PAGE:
The Difficult Discussions

We fight throughout our entire lives…we fight with our siblings, we fight for a job, we fight with our children and we fight with our parents. Fortunately for most of us, our fights are trivial. That is until our health, or the health of a loved one is involved. Getting our family members to “do what they think we should” is never an easy conversation. Especially if any of those words come up in the conversation… 1. Pick the right time and place for the conversation. Select a non-emotional location as the first step to having a successful conversation about such a sensitive subject. Try and avoid stressful times such as the holidays and consider having the discussion in a neutral environment. 2. Ask questions to direct the discussion. Using this method, children can ask parents what they would do if they fell at home or if they could no longer perform household upkeep and daily tasks. 3. Know your options in advance. Rather than entering into this conversation blind, do your homework beforehand. Know exactly what services are available in your area and be ready with specific recommendations for your parent. Some parents might equate asking for help with losing their independence, and hearing the specifics of what you have in mind can be reassuring. 4. Point out the benefits. Feel free to use examples such as having meals and groceries delivered  frees up time for other things. This also gives their children or friends a chance to visit, rather than working for them. 5. Call in a higher authority. Nearly every family has an authority figure — someone everyone takes seriously...

PerDiem Staff Member of the Month: Larry Ocheske

  We are proud to announce our first staff member of the month! Larry Ocheske! Larry is a long-time member of the Per Diem family and we are honored to thank him for all of the hard work he has given to us over the years. Below is a picture of  Larry with his thank-you gift and award. He has also written a small letter of his experience. Thank you Larry! You are amazing!...

Are You Ready for the At-Home Care Industry Boom? We Are!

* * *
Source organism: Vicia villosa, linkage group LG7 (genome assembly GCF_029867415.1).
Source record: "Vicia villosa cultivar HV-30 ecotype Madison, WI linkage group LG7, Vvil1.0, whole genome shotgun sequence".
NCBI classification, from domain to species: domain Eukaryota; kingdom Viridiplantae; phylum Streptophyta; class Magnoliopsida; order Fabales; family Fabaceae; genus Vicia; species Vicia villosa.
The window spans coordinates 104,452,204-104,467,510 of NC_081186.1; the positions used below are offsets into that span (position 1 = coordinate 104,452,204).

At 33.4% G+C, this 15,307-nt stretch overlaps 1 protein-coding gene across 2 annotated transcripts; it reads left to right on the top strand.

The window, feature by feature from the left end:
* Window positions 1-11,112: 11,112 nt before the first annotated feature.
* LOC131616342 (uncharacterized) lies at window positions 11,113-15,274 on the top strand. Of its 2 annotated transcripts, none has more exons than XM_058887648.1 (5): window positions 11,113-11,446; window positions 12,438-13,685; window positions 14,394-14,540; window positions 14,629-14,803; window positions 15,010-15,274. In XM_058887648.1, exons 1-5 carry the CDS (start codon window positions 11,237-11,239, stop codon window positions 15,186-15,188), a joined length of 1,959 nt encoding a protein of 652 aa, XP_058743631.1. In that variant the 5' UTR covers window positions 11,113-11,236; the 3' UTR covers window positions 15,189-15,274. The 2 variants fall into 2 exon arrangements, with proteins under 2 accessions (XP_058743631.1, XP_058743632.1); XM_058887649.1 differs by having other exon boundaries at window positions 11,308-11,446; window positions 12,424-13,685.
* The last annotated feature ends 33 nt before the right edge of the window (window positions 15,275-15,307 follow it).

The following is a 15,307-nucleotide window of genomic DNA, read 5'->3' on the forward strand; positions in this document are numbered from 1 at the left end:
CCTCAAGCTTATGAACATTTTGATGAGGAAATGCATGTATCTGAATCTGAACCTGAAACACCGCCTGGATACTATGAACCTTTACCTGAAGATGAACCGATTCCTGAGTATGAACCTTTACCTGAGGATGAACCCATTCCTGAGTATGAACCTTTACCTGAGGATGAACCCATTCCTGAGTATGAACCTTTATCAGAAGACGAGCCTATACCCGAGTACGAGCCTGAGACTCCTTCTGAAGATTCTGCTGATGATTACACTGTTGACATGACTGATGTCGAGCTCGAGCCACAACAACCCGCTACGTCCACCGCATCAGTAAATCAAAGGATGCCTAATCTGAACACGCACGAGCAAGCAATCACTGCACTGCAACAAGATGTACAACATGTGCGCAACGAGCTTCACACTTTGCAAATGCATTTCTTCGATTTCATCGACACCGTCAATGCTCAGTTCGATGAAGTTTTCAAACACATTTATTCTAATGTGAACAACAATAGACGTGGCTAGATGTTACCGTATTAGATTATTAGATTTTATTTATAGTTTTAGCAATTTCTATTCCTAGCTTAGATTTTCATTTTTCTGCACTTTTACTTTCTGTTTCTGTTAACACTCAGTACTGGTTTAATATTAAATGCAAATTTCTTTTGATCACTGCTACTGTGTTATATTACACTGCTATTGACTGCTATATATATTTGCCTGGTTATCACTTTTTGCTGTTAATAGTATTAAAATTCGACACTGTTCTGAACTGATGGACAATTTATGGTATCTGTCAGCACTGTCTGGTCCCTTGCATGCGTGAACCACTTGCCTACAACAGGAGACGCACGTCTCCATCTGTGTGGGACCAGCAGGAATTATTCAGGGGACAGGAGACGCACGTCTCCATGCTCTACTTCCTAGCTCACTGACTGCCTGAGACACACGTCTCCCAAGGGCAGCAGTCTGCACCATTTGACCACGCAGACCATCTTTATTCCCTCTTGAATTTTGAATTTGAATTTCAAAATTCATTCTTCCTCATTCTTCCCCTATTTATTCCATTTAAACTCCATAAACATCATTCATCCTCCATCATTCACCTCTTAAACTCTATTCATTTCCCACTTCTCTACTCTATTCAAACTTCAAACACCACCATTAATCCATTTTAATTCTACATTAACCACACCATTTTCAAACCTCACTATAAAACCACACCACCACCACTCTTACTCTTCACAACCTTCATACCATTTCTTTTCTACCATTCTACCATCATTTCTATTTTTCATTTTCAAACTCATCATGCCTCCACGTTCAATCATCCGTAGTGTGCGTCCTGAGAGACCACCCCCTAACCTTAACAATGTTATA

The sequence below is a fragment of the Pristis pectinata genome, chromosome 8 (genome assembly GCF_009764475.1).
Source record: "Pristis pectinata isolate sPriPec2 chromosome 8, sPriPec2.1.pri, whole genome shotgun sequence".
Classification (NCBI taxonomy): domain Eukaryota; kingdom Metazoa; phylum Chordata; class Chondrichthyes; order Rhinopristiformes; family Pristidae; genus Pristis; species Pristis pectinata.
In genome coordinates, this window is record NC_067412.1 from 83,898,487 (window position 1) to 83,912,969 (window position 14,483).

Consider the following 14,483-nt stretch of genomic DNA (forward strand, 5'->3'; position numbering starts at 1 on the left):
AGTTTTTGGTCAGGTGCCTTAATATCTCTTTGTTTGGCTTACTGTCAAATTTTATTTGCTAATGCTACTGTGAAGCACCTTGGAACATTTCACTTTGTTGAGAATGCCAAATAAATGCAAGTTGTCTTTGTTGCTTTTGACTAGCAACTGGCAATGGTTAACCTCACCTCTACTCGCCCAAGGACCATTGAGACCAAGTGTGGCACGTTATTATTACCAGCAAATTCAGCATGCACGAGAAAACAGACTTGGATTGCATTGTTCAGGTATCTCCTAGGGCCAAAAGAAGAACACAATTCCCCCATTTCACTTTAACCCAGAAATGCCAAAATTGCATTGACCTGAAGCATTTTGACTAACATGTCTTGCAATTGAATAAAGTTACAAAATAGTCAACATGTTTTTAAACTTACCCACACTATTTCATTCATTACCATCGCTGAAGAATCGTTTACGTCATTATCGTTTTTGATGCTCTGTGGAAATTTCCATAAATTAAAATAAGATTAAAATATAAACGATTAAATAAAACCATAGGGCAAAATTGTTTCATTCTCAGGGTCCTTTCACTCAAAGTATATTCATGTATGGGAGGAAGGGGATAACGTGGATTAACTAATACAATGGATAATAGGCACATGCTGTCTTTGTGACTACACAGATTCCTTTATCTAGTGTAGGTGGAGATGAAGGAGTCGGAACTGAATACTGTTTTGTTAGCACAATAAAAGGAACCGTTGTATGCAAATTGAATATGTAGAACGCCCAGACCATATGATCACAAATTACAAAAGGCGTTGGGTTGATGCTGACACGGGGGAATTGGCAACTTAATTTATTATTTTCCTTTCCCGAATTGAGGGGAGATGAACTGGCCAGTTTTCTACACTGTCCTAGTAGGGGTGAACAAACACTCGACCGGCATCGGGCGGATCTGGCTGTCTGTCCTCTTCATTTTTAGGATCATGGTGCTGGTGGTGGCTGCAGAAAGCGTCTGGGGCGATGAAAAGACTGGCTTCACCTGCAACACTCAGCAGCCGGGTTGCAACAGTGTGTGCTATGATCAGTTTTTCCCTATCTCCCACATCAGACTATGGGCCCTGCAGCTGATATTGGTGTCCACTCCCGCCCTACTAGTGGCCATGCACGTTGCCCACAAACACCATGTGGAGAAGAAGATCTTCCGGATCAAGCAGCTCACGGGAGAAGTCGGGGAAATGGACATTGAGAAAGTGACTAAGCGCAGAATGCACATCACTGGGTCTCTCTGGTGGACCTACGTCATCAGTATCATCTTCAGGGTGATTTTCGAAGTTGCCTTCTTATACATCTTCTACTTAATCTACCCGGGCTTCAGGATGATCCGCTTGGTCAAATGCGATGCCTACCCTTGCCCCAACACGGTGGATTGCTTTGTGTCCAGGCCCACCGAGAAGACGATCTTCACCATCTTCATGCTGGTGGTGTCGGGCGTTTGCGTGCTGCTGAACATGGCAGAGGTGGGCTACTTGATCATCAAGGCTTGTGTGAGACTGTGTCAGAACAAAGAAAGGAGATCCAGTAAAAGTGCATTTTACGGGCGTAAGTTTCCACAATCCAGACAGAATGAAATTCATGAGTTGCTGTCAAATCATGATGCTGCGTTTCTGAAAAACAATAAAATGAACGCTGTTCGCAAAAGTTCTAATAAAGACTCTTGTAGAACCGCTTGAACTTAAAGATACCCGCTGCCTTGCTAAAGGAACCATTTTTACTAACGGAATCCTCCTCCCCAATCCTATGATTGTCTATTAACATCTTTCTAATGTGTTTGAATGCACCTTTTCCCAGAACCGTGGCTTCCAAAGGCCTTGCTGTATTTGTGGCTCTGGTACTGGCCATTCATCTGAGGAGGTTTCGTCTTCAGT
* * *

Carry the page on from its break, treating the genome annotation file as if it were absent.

I couldn’t help but share this little gem I found. A brief video clip from Good Morning America about the changes in healthcare and its At-Home care policies.Although it is not the complete special,  the panel of guests provide the viewer with a great deal of helpful information in the 3 minute clip.  In the accompanying article, the author writes. “By 2020, the ranks of home health and personal care aides will have swelled by more than 1.3 million—a 70 percent increase from 2010, according to the Bureau of Labor Statistics. That compares with a growth rate of 14 percent for the U.S. job market at large.” This is wonderful news! Not only will it ensure a surge in clientele, but the community is beginning to understand the importance, and variety in their senior care options.   Another quote I found to be particularly interesting is the one I have included below: “Getting care at home, Tourian tells ABC News, can be less costly than getting it in a nursing home or other non-home venue. The average Synergy client pays $18,000 a year for 20 hours a week of care. The average annual cost per patient for a year’s stay in a nursing home, he says, is $70,000.” What better way to avoid that awkward “We think you should move into a nursing home” discussion than with an alternate solution. Read the whole article here: Boom Predicted in At-Home Care...